Which DOD releases should the SailfishOS-OBS support?

The measure of omitting any SailfishOS release creates a general, structural and hence generic problem, not one which only affects Storeman, as I tried to point out. Thus discussing any specific release target(s) to omit does not make much sense, IMO.

This is why I suggested to investigate if the many point releases of a specific SailfishOS release x.y.z can be mapped to its latest point release, because this would structurally address this, cause no loss for anyone and keep the number of build targets lower for good; if the many build targets are really a problem.

Ultimately I am really interested what motivation is, because “slow” is not an issue IMO. Ships are slow too, but the idea of transporting thousands of cargo containers by plane is also not an appropriate measure to counter that.

Ok, thanks for the clarification. I think that besides the issue of processing time/power there is the issue of storage.

As @nephros pointed out, it certainly makes sense to disable point releases, or greater, for developers who know exactly where they stand (cases where I have decided to, at least for now, support only the new webviews > 4.2).

So, I’ll contract my list:

Would be my recomendation + & depending on how @piggz responds

And yes, I agree with this. It imposes a burden currently but certainly a justifiable one.

I cannot believe that disabling a couple of build targets will make a significant difference:

  1. I see the SailfishOS-OBS regularly idling. Sometimes there is quite some “bursty” activity, but many times almost nothing. See Build Status Monitor - SailfishOS Open Build Service
  2. Storage space for apps, which are between a few KBytes and a Megabyte large, in times where a single storage medium (HDD or SSD) provides some Gigabytes, cannot be a serious issue IMO. The by far largest projects are SailfishOS ports, but these are just a few and they already have very specific targets (arch & SFOS release(s)).

As @nephros pointed out, it certainly makes sense to disable point releases, or greater, for developers who know exactly where they stand.

Yes, I expect everyone building software at the SailfishOS-OBS not to let it build for releases on which a specific piece of software does not run. It may make sense to communicate this guidance clearly on the SailfishOS-OBS front-page.
For SailfishOS:Chum GUI application, the SailfishOS:Chum repo config RPM(s) and Storeman, plus the SailfishOS:Chum GUI Installer and Stoireman Installer this is an empty set, because it is their very purpose to support all SailfishOS releases ≥ 3.1.0. And these five packages are all I seriously use the SailfishOS-OBS for.

Redmi 5 Plus port is stuck on (there is update to but with broken videoplayback).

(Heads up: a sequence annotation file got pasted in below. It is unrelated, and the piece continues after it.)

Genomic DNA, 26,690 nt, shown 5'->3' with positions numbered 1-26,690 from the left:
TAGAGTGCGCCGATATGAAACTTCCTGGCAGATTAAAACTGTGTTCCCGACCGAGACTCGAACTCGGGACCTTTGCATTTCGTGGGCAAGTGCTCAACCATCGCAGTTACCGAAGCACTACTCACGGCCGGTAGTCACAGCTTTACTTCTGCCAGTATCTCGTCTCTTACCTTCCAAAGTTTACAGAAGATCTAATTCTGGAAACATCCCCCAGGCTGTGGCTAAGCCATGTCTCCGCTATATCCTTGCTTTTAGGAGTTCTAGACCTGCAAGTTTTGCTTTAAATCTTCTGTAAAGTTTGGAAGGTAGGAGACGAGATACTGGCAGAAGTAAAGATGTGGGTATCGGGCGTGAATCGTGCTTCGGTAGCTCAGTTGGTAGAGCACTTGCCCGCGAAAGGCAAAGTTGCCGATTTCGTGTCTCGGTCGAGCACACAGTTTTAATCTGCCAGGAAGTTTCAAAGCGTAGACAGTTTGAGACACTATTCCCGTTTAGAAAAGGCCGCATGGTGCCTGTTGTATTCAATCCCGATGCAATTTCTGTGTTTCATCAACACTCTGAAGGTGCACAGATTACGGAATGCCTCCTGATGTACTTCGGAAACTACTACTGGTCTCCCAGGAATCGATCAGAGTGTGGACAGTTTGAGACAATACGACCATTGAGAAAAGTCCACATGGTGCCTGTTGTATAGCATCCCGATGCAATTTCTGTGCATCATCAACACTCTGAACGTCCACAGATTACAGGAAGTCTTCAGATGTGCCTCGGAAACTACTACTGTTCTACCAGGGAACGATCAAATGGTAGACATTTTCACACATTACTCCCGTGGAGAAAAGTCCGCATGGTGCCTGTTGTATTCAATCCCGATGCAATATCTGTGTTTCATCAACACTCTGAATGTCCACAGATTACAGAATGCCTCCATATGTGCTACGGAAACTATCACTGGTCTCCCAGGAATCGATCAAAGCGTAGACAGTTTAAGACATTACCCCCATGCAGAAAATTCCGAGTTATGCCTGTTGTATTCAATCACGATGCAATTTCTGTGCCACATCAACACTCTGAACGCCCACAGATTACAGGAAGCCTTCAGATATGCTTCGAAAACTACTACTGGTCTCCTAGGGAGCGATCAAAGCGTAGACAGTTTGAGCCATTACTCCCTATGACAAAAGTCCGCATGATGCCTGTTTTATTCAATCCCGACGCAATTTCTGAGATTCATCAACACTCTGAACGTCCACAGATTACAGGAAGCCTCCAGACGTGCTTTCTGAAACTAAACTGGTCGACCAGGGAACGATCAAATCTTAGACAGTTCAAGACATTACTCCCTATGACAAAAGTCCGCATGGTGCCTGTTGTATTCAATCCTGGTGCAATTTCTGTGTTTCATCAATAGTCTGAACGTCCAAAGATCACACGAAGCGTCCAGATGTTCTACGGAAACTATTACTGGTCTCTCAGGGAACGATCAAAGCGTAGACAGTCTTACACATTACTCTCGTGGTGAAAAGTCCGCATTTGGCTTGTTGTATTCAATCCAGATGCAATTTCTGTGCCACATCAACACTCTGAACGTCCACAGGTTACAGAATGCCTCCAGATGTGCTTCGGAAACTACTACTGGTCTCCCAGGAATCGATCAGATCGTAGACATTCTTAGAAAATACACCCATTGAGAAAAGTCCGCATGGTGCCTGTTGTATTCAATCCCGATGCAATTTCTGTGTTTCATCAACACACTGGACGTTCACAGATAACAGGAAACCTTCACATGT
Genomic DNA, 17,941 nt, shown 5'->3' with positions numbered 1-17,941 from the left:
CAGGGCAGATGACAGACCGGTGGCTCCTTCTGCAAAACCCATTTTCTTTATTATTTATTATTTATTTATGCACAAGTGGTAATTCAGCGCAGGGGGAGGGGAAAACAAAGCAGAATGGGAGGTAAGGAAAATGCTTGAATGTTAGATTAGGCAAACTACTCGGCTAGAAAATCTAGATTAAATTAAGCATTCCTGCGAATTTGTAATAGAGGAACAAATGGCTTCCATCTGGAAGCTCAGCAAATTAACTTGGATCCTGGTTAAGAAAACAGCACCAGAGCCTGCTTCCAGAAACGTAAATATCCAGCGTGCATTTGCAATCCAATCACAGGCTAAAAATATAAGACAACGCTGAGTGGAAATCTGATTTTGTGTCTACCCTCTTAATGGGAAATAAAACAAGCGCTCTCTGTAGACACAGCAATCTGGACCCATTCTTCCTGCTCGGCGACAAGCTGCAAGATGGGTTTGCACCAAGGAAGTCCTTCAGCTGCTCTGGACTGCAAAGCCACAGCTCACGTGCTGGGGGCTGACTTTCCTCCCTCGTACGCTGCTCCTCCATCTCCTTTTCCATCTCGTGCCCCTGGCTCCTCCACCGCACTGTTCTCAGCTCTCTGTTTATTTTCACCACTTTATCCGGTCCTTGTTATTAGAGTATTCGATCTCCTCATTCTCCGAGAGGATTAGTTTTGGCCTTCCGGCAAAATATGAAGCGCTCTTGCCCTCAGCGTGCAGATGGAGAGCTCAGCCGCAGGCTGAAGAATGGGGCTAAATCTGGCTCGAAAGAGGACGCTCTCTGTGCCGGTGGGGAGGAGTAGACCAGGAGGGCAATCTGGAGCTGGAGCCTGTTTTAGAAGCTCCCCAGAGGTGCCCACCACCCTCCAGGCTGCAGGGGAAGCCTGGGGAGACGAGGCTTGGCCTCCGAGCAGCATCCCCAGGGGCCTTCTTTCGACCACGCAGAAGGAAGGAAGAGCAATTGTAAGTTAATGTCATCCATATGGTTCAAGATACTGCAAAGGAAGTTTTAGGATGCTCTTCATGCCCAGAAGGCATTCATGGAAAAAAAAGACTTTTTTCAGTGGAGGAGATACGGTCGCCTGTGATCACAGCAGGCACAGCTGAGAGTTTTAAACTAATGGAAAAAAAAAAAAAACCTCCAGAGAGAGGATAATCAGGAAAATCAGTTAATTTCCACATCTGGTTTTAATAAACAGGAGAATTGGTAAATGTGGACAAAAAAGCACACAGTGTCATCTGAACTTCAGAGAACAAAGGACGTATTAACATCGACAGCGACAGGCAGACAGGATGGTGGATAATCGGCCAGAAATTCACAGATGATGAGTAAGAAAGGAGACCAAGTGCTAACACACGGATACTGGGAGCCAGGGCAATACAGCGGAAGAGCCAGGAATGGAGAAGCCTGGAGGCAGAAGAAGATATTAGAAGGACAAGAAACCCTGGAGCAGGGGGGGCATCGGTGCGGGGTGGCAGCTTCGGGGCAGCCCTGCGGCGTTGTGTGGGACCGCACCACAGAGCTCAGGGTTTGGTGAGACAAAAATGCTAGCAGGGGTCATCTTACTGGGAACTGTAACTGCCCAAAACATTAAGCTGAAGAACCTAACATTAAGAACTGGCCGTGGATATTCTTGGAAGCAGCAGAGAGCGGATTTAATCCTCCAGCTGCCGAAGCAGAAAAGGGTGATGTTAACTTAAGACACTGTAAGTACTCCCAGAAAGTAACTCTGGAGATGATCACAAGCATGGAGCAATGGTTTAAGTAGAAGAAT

We don’t have stats on OBS usage, unfortunately. Ideally, unless those point releases are merged, would be nice to have Chum stats per each release and then close a release if there are no downloads from it for several months or so. I wonder whether we have such idle releases among the ones that we support. But that would require someone from Jolla looking through the logs and making stats.

It does go further than this though.

Obviously in the sailfishos:chum project, all targets and archs should be enabled for each package (with exceptions in packages for releases where it does not build or run).

In sailfishos:chum:testing, this can be reduced already - although with Chum-GUI letting users switch freely around, perhaps they should match the sailfishos:chum setup just out of fairness. (Also the Gatekeepers of sailfishos:chum should not need to check each submit request for text which specifies which releases to enable or disable).

Now. What follows is this: thou shalt not CI build/debug/personal test builds on sailfishos:chum:testing. I.e. do not do stuff which repeatedly builds software as you step by step get closer to a “release” type situation.
This is doubly true for packages which have dependentees, as those get rebuilt as well. (It’s also impolite for users of the testing repo, as they will get many updates which are likely uninteresting and possibly broken for them).

Instead, either have some subprojects in your home, or use the OBS branch feature to do development builds. And in those, disable as many repos as is feasible.
Other features, like using _link files or collecting other repos in one single repo in the meta configuration offer lots of flexibility for those devel spaces.


Yes, I fully concur with these statements, which would be really relevant guidance and might help to alleviate the perceived issue. IMO addressing this at the social level is a much better and suitable approach than limiting possibilities and erasing stuff at the technical level. The current technical suggestion appears to me a bit as a “solution looking for a problem” with a couple of drawbacks. Actually switching off the ability to use webhooks, so the SailfishOS-OBS cannot be used as a CI machinery might be more effective than disabling some DoD repositories. But again, I would rather see developers being advised to use this feature responsibly, instead of it being switched off.

And there is much to take into account. For example, the content of this paragraph was absolutely new to me (i.e., I do not know these features):

P.S.: Ultimately I answer the real question “Which DOD releases should the SailfishOS-OBS support?” with “all ≥ 3.1.0” (which is the current state) and the original question “Which DOD releases should the SailfishOS:Chum community repository support?” with the same (i.e., add 3.2.0). Still technical measures to build less, but keeping the current feature set intact, are sure fine and make sense.

A completely different approach would be for the community to fund and colo hardware for Jolla to connect to the Community OBS.

I can only concur with @nephros and @olf. There is still a question for me whether or not the build defines () always make it from testing to chum proper. I’ve experienced that I’ve limited it in testing, but it’s all-inclusive in chum proper. Maybe ‘old news, fixed’. But, I’m entirely for voluntary self control. If I am able. I’ll try.